Many contemporary neuroscientists are skeptical about the belief that dreaming accomplishes anything in the context of human adaptation and this skepticism is widely accepted in the popular press. This book provides answers to that skepticism from experimental and clinical psychologists, psychiatrists, neurologists, and anthropologists. Ranging across the human and life sciences, the authors provide provocative insights into the enduring question of dreaming from the point of view of the brain, the individual, and culture. The Functions of Dreaming contains both new theory and research on the functions of dreaming as well as revisions of older theories dating back to the founder of modern dream psychology, Sigmund Freud. Also explored are the many roles dreaming plays in adaptation to daily living, in human development, and in the context of different cultures: search, integration, identity formation, memory consolidation, the creation of new knowledge, and social communication.
Alan Moffitt and Robert Hoffmann are Professors of Psychology in the Department of Psychology and are co-directors of the Laboratory of Sleep and Chronopsychology at Carleton University in Ottawa, Canada. Milton Kramer is Director of Sleep Disorders at Bethesda Oak Hospital in Cincinnati, Ohio.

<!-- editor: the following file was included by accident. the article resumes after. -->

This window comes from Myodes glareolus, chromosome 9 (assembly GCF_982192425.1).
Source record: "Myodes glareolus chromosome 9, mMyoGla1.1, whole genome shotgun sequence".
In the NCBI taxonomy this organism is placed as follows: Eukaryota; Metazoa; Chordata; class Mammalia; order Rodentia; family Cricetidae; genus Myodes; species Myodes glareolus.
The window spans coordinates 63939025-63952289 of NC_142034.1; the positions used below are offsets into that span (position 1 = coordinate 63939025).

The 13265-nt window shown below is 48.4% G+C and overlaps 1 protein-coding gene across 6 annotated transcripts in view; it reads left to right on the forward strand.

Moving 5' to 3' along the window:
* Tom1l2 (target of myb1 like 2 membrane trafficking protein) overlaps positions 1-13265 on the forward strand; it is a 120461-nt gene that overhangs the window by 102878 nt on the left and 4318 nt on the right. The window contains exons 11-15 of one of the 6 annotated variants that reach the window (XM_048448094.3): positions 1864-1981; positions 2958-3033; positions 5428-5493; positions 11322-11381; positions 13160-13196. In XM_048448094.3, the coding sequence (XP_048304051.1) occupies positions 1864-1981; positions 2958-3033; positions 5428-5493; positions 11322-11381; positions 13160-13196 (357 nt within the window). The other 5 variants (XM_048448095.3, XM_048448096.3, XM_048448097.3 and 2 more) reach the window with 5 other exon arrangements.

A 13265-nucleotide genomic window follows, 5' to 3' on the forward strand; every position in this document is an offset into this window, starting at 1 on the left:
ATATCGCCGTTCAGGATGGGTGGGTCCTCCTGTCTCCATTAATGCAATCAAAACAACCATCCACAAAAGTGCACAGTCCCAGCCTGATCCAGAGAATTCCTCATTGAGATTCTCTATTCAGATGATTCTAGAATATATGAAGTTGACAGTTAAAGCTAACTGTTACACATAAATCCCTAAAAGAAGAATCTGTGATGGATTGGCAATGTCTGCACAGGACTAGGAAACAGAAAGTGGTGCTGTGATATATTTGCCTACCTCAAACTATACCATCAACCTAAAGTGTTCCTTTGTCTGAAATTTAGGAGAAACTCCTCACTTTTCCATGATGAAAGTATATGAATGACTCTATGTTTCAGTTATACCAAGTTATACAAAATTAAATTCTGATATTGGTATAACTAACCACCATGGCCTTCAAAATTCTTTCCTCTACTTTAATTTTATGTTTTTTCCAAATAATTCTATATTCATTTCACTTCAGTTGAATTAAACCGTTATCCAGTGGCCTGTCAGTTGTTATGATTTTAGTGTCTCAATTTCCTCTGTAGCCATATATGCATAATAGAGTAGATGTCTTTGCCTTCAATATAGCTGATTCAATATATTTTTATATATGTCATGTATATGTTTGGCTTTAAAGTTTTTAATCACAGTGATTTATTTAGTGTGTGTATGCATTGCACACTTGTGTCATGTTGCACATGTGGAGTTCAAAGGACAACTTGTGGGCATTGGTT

"Understanding dreaming is essential to a comprehensive account of the nature of the mind. After all, we spend a third of our lives sleeping; as the chapters of this book amply demonstrate, important mental activity goes on during sleep, and psychology cannot be complete as long as it ignores the mind asleep and dreaming. The editors have done a commendable job of bringing together a wide variety of views of the 'elephant of the dark. ' I found reading the book a stimulating and rewarding experience, and I believe others will too. " — Stephen LaBerge, Stanford University
"Moffitt, Kramer, and Hoffmann, each highly respected in his field, have gathered together a group of respected and scholarly authors to create a book that reflects the 'state of the art' in scientific research on the dreaming process. Functions of Dreaming provides a lucid, empirically based, methodologically informed, and theoretically alive presentation of fundamentally significant issues in the field which should challenge any rational skeptic's doubt regarding the bio/affective/cognitive significance of the dreaming process. " — Robert E. Haskell, University of New England